TELUS is proud to be a Platinum Sponsor of Media Literacy Week. This article, from our partner MediaSmarts, provides some insight about this initiative and the increasing importance of media literacy in our hyper connected world.
This November, Canada will celebrate the 13th annual Media Literacy Week. This week – which has inspired similar events in other countries around the world – reflects the importance of media literacy in Canada and the important role that Canada has played in media literacy education. (Did you know that Canada was the first to include media literacy in official school curriculum, and that today it’s taught in every province and territory?)
The foundation of media literacy is critical thinking, and this year’s theme, “Fact or Fake? Help the World Stop Misinformation In Its Tracks,” highlights the importance of thinking critically about all of the media we consume. During that first Media Literacy Week in 2006, though, it would have been hard to imagine just how much our media landscape was about to change: Twitter had just been launched, Facebook had just been opened to the general public, and YouTube was only a year old. These brought new opportunities and new challenges with them because they were fundamentally different from all mass media before them: instead of making us the end of a distribution chain, they put is in the middle of an infinite network that allows us to receive and send content, and connected us, ultimately, to every other place and person online.
This fact is the source of nearly every issue and concern about youth online: the possibility that they might form possibly unhealthy or dangerous relationships; the risk of cyberbullying; the worry that they might give out personally identifying information, as well as that personal data might be collected about them; and, of course, the fracturing of the information landscape, allowing anyone to publish and share content online.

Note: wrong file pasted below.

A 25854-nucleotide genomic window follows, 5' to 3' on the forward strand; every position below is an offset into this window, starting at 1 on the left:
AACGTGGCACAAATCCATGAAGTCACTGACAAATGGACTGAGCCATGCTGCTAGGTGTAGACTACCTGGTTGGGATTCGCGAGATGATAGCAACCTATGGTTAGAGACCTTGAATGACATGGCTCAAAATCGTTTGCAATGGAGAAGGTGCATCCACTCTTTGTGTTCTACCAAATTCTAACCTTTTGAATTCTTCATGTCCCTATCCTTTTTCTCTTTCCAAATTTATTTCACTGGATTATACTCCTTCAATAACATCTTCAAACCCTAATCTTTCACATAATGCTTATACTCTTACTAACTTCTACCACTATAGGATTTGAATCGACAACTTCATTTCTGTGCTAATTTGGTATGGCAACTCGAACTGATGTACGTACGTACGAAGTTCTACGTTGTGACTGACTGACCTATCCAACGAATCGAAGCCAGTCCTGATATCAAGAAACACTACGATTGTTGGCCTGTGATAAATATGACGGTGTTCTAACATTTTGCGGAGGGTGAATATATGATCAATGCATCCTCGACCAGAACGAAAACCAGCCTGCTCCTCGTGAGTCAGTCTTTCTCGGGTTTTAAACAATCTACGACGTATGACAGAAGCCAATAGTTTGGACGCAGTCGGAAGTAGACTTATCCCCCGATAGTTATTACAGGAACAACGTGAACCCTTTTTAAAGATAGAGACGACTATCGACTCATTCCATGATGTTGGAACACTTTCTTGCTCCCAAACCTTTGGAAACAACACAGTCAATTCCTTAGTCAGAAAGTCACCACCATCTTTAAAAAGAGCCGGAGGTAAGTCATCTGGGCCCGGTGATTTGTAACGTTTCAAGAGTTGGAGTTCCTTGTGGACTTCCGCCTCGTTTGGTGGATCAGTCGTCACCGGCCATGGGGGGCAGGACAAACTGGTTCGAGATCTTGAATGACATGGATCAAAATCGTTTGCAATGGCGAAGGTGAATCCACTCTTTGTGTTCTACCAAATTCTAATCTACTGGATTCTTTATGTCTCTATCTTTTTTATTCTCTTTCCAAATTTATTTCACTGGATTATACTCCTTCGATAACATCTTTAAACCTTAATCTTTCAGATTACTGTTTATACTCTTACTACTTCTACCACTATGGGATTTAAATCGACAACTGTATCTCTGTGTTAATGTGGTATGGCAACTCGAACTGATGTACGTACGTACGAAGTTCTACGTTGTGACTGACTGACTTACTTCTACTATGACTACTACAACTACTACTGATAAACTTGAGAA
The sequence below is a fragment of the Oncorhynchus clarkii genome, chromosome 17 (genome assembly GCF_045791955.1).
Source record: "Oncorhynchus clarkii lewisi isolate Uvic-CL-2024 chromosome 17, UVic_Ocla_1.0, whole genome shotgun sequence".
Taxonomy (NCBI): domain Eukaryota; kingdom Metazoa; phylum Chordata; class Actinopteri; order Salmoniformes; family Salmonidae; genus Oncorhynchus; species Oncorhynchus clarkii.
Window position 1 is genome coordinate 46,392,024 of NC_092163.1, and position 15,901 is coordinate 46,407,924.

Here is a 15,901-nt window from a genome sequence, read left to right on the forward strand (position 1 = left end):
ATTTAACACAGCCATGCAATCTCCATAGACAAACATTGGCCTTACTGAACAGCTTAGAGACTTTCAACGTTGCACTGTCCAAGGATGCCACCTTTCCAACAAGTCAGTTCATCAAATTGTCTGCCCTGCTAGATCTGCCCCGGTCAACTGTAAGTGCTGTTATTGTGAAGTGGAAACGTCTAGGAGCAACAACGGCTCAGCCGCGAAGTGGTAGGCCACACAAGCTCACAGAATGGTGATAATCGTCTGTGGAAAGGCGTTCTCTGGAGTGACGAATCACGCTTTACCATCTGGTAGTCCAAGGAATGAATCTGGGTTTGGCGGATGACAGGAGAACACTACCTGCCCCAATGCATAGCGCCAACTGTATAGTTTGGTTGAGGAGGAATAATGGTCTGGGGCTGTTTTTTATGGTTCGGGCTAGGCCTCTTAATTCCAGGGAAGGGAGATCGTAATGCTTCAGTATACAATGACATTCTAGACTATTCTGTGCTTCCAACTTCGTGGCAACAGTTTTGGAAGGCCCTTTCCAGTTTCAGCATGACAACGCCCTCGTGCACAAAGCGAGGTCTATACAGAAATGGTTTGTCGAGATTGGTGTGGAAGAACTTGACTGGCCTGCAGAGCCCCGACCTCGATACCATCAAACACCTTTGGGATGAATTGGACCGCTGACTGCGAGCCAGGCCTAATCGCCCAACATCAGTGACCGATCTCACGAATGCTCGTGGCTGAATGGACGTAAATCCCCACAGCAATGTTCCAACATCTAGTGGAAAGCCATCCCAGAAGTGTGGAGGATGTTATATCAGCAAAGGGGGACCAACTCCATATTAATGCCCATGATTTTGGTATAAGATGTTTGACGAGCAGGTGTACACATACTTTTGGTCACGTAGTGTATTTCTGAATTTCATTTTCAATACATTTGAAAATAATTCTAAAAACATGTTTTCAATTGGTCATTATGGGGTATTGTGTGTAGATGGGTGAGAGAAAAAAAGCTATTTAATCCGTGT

The need to verify information has always been an important part of media literacy, and even in the “golden age” when most of us got our news from a small number of sources we still needed to read or watch with a critical eye. The difference is that today news (and other information) are likely to come to us indirectly, from friends or other intermediate sources, and we often need to take a few extra steps to verify the original source before we can decide whether or not it’s reliable.
There are advantages to our networked world, though. Today, it’s easy to check how different sources or news outlets are covering the same story (or if more than one outlet is even carrying the story), and in less than a minute we can check an online encyclopedia to get a story’s context or visit a fact-checking site to see if it’s already been debunked. Instead of saying that the Internet has made it necessary for us to fact-check our news, therefore, it might be more accurate to say that it’s made it more urgent but also provided us with much more powerful tools for doing it.
Most importantly, today we are all not just consumers but broadcasters as well: when information comes to us we decide whether or not to share it with our friends, our families, our followers on Twitter or Instagram. We should see this as an important responsibility, but it’s a tremendous opportunity as well. Not only do we have the power to stop misinformation in its tracks, we can also make our voices heard – and amplify the voices of those who might otherwise go unheard.
So how do we do that? To begin with, we need to be especially skeptical of anything that we want to agree with, anything that supports what we already believe, anything that seems “too good to be true” and double-check it before sharing. This doesn’t have to be a big commitment: if you know a few basic steps, most of the time you can find out if something’s real or fake in just a few minutes.
The reason Media Literacy Week is a national event – and why media literacy is in the curriculum across Canada – is because media literacy is an essential part of citizenship in today’s world. Visit the Media Literacy Week website (www.medialiteracyweek.ca) to see how people near you are marking the week and to find ways that you can help the young people in your lives become active, responsible digital citizens.